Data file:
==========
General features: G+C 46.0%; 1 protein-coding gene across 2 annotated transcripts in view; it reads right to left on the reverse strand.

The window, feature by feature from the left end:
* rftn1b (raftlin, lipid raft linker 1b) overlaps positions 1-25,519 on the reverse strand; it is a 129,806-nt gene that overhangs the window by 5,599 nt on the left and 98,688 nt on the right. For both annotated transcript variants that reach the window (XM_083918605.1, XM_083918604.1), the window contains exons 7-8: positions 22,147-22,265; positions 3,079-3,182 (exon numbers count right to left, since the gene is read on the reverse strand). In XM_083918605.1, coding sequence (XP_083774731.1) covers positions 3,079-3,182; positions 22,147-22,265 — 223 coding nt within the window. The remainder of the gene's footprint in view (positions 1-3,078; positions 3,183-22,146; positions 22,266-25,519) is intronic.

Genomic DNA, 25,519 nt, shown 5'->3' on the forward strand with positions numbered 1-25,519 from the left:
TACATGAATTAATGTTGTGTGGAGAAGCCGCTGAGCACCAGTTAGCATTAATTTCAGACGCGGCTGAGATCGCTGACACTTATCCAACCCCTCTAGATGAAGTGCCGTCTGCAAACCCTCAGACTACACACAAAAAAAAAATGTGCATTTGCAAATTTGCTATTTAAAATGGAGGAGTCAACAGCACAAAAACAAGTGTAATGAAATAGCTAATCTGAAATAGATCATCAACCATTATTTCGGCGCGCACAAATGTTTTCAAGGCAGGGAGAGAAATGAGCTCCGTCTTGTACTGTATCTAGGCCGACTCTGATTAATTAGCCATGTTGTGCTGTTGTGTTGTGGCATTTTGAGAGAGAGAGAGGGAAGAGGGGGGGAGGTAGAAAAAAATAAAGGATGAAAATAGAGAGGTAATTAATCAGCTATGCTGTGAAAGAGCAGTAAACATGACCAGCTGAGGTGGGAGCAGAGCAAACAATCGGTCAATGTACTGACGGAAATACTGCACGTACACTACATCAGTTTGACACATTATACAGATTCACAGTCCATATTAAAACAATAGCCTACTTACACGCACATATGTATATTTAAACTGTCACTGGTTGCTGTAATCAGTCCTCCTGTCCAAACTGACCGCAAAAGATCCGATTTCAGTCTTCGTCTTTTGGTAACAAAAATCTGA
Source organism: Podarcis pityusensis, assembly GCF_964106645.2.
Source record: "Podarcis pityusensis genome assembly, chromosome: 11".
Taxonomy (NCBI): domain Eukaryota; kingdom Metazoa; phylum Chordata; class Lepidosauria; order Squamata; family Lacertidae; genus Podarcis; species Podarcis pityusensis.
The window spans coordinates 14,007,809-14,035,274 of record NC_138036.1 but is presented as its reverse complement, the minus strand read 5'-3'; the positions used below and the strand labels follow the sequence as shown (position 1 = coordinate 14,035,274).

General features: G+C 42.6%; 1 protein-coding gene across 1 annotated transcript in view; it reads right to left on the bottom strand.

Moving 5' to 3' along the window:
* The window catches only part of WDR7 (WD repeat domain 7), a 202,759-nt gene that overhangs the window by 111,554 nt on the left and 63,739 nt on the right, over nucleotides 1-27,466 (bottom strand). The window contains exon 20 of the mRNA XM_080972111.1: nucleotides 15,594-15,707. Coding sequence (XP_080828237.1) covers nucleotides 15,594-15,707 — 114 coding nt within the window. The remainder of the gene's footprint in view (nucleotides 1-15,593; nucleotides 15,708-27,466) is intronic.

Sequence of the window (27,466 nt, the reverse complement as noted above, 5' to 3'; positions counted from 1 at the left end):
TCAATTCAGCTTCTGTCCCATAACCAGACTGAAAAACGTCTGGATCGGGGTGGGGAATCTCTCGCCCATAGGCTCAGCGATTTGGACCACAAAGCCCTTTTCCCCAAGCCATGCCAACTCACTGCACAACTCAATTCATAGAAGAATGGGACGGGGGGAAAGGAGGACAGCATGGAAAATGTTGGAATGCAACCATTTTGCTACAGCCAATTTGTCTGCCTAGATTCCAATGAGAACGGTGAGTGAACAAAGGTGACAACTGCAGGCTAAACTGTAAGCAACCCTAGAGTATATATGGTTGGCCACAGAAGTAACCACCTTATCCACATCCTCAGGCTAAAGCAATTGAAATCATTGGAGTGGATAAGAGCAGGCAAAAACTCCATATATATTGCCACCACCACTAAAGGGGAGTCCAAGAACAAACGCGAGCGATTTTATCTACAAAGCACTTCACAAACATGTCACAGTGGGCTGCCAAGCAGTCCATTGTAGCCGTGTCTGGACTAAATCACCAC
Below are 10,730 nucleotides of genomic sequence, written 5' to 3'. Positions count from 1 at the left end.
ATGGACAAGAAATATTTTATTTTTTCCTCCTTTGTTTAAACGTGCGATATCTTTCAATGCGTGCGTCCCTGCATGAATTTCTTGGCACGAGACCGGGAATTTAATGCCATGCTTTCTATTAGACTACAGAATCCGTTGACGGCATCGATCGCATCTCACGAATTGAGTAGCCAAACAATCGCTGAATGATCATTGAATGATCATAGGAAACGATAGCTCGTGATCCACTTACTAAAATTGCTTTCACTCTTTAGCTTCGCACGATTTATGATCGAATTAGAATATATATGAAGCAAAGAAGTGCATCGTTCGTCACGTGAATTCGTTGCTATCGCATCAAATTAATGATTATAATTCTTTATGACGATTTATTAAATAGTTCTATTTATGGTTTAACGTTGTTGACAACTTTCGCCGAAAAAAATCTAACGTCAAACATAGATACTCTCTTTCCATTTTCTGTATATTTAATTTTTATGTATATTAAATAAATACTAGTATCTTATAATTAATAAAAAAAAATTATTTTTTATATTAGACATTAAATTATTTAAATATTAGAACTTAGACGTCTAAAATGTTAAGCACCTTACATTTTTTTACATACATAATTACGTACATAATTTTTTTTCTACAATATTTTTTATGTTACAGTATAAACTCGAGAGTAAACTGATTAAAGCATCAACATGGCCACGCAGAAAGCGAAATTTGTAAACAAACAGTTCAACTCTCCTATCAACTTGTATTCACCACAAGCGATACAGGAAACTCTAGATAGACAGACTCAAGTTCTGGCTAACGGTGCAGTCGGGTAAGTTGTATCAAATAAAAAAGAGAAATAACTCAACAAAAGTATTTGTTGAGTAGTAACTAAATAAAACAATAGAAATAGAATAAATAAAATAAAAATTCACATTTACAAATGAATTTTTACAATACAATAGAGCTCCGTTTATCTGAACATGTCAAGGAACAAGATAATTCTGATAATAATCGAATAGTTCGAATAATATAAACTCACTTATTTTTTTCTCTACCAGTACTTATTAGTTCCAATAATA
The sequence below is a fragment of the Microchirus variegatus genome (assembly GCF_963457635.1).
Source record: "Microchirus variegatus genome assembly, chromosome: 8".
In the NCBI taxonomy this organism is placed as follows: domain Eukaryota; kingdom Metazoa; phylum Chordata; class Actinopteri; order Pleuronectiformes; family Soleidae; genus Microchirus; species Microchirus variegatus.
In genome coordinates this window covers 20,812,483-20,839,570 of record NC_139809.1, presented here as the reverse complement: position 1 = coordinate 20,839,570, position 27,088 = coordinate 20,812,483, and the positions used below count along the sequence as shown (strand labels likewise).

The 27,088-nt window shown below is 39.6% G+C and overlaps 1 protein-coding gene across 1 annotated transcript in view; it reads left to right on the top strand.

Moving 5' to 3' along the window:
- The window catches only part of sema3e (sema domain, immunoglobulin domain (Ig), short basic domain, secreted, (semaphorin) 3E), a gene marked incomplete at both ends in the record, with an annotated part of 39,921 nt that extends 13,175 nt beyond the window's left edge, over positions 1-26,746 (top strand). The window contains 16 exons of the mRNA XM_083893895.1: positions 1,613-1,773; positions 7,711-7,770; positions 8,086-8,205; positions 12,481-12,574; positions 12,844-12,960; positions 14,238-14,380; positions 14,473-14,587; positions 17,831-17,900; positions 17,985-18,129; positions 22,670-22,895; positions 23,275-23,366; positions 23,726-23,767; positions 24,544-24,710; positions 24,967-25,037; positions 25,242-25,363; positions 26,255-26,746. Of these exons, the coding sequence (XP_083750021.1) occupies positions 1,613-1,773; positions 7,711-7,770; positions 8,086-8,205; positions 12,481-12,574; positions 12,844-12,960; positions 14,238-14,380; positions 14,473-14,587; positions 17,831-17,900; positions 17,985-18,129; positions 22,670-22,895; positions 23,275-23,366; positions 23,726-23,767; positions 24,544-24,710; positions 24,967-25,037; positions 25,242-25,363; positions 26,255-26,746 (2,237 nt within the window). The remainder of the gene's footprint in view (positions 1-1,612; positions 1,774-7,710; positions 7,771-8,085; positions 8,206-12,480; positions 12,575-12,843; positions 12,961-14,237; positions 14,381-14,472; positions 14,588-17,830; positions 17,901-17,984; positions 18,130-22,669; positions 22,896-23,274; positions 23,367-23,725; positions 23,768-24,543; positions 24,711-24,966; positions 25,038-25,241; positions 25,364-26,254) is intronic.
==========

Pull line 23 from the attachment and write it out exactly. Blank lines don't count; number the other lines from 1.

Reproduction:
- The window catches only part of sema3e (sema domain, immunoglobulin domain (Ig), short basic domain, secreted, (semaphorin) 3E), a gene marked incomplete at both ends in the record, with an annotated part of 39,921 nt that extends 13,175 nt beyond the window's left edge, over positions 1-26,746 (top strand). The window contains 16 exons of the mRNA XM_083893895.1: positions 1,613-1,773; positions 7,711-7,770; positions 8,086-8,205; positions 12,481-12,574; positions 12,844-12,960; positions 14,238-14,380; positions 14,473-14,587; positions 17,831-17,900; positions 17,985-18,129; positions 22,670-22,895; positions 23,275-23,366; positions 23,726-23,767; positions 24,544-24,710; positions 24,967-25,037; positions 25,242-25,363; positions 26,255-26,746. Of these exons, the coding sequence (XP_083750021.1) occupies positions 1,613-1,773; positions 7,711-7,770; positions 8,086-8,205; positions 12,481-12,574; positions 12,844-12,960; positions 14,238-14,380; positions 14,473-14,587; positions 17,831-17,900; positions 17,985-18,129; positions 22,670-22,895; positions 23,275-23,366; positions 23,726-23,767; positions 24,544-24,710; positions 24,967-25,037; positions 25,242-25,363; positions 26,255-26,746 (2,237 nt within the window). The remainder of the gene's footprint in view (positions 1-1,612; positions 1,774-7,710; positions 7,771-8,085; positions 8,206-12,480; positions 12,575-12,843; positions 12,961-14,237; positions 14,381-14,472; positions 14,588-17,830; positions 17,901-17,984; positions 18,130-22,669; positions 22,896-23,274; positions 23,367-23,725; positions 23,768-24,543; positions 24,711-24,966; positions 25,038-25,241; positions 25,364-26,254) is intronic.